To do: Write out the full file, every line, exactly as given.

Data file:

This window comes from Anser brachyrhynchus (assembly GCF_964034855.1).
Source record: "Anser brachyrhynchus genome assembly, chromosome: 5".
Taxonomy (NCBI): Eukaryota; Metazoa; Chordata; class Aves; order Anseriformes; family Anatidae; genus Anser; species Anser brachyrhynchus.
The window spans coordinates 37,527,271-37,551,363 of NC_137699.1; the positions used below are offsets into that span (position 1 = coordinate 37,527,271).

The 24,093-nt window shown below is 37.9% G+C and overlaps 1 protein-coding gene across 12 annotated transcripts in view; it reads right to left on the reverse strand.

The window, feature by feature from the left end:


This window comes from Anser brachyrhynchus (assembly GCF_964034855.1).
Source record: "Anser brachyrhynchus genome assembly, chromosome: 5".
Taxonomy (NCBI): Eukaryota; Metazoa; Chordata; class Aves; order Anseriformes; family Anatidae; genus Anser; species Anser brachyrhynchus.
The window spans coordinates 37,527,271-37,551,363 of NC_137699.1; the positions used below are offsets into that span (position 1 = coordinate 37,527,271).

The 24,093-nt window shown below is 37.9% G+C and overlaps 1 protein-coding gene across 12 annotated transcripts in view; it reads right to left on the reverse strand.

The window, feature by feature from the left end: